NEW YORK (Aug. 9)
Vladimir Markman, Sverdlovsk Jewish activist accused of hooliganism and giving slanderous information about the Soviet Union abroad, was convicted today in Sverdlovsk to three years on special regime, which is hard labor, Richard Maass, chairman of the National Conference on Soviet Jewry, reported. According to Maass, Roman A. Rudenko, procurator general for the entire Soviet Union, presided at the trial.
Commenting on the trial, Maass said, “With the cruel and barbaric sentencing…there can no longer be any doubt that Soviet policy, however extensive the recent propaganda attempts by Soviet officials have been, is continuing to reflect the view that Soviet Jews, and particularly Jewish activists, will be stopped.” Maass also said that the persecution and hounding of Markman, before his arrest and prior to “this farce of a trial,” speaks for itself. Both Markman and his wife had reportedly been harassed in the weeks since his arrest April 29. They had been attempting to obtain a Moscow lawyer and move the trial to Moscow, where foreign journalists would be present. Maass explained that “Soviet officials counted on the relative isolation of the city of Sverdlovsk to cover up what is a blatant and gross travesty of the word ‘justice.'”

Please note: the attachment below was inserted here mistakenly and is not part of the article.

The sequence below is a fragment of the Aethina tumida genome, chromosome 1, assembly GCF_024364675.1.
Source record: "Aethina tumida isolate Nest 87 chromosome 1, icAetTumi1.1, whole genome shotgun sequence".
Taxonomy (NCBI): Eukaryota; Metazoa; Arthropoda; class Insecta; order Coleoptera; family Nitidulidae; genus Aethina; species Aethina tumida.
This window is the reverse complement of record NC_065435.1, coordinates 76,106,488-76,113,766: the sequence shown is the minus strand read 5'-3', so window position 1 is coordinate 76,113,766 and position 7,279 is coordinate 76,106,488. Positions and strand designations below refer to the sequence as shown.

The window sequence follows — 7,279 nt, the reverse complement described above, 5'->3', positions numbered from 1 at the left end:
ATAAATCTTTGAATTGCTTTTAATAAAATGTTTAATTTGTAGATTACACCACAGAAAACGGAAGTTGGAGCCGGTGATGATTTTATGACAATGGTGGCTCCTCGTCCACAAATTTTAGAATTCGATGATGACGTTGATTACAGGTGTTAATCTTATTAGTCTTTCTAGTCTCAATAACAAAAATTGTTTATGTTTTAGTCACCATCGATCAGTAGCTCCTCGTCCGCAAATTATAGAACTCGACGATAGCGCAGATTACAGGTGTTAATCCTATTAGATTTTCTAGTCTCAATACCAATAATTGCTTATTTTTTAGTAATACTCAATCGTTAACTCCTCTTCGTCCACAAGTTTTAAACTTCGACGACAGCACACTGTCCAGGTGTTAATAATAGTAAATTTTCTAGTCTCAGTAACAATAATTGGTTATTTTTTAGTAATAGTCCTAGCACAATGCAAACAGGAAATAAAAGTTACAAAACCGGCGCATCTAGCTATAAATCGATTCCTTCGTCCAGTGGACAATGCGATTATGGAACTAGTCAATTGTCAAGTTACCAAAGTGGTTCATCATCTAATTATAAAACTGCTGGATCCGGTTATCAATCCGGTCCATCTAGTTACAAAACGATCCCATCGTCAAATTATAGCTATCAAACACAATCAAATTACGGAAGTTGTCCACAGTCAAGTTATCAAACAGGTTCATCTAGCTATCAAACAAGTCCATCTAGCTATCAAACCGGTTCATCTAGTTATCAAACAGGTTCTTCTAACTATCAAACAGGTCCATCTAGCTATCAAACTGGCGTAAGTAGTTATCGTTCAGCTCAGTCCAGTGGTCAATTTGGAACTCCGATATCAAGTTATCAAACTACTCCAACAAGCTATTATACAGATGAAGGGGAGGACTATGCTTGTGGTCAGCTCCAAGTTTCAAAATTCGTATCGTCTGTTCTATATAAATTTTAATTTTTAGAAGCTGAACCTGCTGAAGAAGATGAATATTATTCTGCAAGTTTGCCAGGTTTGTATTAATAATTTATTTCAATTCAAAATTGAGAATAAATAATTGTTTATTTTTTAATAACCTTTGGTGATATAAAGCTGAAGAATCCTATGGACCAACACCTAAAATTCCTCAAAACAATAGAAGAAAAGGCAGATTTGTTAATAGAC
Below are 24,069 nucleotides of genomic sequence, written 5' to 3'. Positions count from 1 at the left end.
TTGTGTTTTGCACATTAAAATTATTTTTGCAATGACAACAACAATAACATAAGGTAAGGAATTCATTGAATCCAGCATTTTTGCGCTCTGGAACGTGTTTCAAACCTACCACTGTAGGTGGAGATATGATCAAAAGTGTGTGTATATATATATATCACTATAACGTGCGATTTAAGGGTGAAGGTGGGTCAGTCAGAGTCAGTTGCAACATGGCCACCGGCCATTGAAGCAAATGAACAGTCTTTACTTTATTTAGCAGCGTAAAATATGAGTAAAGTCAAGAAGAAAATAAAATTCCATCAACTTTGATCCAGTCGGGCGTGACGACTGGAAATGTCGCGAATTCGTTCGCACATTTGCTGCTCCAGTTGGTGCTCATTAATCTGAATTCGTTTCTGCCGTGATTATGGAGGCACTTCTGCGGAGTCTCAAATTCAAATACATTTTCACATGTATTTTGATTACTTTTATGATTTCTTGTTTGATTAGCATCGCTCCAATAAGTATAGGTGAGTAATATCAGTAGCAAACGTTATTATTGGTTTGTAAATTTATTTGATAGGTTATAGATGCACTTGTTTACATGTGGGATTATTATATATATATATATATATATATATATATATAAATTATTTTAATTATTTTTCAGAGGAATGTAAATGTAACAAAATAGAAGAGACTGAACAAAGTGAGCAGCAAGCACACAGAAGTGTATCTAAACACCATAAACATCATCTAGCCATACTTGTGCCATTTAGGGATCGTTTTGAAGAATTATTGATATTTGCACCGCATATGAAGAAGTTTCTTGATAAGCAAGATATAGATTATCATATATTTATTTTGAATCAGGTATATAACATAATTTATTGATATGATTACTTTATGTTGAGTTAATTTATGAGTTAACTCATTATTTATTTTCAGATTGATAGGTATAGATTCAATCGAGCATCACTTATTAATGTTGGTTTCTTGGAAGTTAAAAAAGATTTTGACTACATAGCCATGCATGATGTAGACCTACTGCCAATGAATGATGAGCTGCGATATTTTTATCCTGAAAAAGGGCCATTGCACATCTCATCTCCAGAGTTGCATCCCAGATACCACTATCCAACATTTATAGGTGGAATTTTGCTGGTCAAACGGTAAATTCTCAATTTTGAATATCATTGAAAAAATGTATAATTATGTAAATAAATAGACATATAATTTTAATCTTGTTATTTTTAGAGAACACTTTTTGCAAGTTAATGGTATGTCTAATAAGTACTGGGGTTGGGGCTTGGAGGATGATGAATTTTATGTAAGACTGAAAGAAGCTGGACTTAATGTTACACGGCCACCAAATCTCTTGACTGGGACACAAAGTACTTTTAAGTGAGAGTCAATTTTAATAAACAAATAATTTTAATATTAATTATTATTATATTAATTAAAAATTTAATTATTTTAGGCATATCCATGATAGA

He further said, “We fear now, that based on this conviction, in the remote town of Sverdlovsk, a broad ‘conspiracy plot’ may be charged against others. Soviet officials, who believed they would bury this case and set an example for other Jews, are mistaken. We are asking prominent individuals…to make it clear to Soviet officials that this type of ‘star-chamber’ procedure can no longer be covered up.”
The NCSJ is sending letters and telegrams to all their constituent agencies and local communities, to legal associations and individual lawyers, as well as US government officials. Telegrams have gone to Pres. Nixon and the State Department protesting the conviction. Many have expressed fear that the evidence gathered at Markman’s trial will be used at further trials of Jewish activists in Moscow, the NCSJ said.
The NCSJ had reported previously that a Soviet telephone operator had testified at the trial that she had overheard Markman giving “slanderous information” about the Soviet Union during an alleged telephone conversation with Israel. The defendant was reported at the trial to have said that anti-Semitism did exist in the Soviet Union.